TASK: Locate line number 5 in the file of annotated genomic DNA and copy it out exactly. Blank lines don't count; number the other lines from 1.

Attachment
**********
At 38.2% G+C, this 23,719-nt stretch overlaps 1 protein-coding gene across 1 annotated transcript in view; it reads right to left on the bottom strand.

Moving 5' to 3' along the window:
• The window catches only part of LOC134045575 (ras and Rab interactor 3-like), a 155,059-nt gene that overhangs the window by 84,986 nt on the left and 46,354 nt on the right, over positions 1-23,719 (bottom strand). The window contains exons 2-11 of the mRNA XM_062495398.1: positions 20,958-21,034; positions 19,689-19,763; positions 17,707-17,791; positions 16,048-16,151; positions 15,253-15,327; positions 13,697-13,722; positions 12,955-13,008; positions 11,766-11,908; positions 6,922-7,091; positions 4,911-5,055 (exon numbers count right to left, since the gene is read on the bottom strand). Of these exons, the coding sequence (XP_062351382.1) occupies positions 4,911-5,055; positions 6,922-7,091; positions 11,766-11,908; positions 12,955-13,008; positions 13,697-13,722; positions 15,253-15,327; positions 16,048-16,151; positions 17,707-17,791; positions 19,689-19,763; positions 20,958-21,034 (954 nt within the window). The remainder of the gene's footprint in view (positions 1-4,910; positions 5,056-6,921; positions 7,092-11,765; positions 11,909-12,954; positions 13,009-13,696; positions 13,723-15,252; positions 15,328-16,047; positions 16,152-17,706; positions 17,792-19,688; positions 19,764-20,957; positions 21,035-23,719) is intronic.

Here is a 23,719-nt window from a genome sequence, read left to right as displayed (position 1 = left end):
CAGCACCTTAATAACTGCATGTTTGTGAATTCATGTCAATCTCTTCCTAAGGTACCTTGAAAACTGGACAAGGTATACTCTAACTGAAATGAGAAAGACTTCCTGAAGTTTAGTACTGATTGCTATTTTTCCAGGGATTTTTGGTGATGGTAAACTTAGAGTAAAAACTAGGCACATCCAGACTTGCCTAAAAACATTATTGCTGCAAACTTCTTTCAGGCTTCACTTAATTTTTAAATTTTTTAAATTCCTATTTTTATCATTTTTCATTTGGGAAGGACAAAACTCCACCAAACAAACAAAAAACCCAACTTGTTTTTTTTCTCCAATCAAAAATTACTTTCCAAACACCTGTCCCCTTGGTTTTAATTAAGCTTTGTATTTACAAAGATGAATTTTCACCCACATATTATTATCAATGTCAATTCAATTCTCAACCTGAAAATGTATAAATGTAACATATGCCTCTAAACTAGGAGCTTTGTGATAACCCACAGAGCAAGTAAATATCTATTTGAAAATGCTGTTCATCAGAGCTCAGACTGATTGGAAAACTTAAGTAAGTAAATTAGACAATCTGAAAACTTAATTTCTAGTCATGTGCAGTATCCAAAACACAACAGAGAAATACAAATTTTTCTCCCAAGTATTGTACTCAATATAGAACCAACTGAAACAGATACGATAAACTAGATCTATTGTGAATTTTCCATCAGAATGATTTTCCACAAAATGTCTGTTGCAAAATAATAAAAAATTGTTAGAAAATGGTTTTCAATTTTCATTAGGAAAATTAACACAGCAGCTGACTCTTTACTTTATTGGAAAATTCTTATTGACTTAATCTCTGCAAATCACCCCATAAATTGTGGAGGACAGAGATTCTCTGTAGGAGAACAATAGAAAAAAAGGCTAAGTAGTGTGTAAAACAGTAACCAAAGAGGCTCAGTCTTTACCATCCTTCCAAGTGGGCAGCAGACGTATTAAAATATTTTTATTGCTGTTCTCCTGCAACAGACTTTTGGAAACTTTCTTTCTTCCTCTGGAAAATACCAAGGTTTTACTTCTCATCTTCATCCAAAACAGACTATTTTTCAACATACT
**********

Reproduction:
CAGCACCTTAATAACTGCATGTTTGTGAATTCATGTCAATCTCTTCCTAAGGTACCTTGAAAACTGGACAAGGTATACTCTAACTGAAATGAGAAAGACTTCCTGAAGTTTAGTACTGATTGCTATTTTTCCAGGGATTTTTGGTGATGGTAAACTTAGAGTAAAAACTAGGCACATCCAGACTTGCCTAAAAACATTATTGCTGCAAACTTCTTTCAGGCTTCACTTAATTTTTAAATTTTTTAAATTCCTATTTTTATCATTTTTCATTTGGGAAGGACAAAACTCCACCAAACAAACAAAAAACCCAACTTGTTTTTTTTCTCCAATCAAAAATTACTTTCCAAACACCTGTCCCCTTGGTTTTAATTAAGCTTTGTATTTACAAAGATGAATTTTCACCCACATATTATTATCAATGTCAATTCAATTCTCAACCTGAAAATGTATAAATGTAACATATGCCTCTAAACTAGGAGCTTTGTGATAACCCACAGAGCAAGTAAATATCTATTTGAAAATGCTGTTCATCAGAGCTCAGACTGATTGGAAAACTTAAGTAAGTAAATTAGACAATCTGAAAACTTAATTTCTAGTCATGTGCAGTATCCAAAACACAACAGAGAAATACAAATTTTTCTCCCAAGTATTGTACTCAATATAGAACCAACTGAAACAGATACGATAAACTAGATCTATTGTGAATTTTCCATCAGAATGATTTTCCACAAAATGTCTGTTGCAAAATAATAAAAAATTGTTAGAAAATGGTTTTCAATTTTCATTAGGAAAATTAACACAGCAGCTGACTCTTTACTTTATTGGAAAATTCTTATTGACTTAATCTCTGCAAATCACCCCATAAATTGTGGAGGACAGAGATTCTCTGTAGGAGAACAATAGAAAAAAAGGCTAAGTAGTGTGTAAAACAGTAACCAAAGAGGCTCAGTCTTTACCATCCTTCCAAGTGGGCAGCAGACGTATTAAAATATTTTTATTGCTGTTCTCCTGCAACAGACTTTTGGAAACTTTCTTTCTTCCTCTGGAAAATACCAAGGTTTTACTTCTCATCTTCATCCAAAACAGACTATTTTTCAACATACT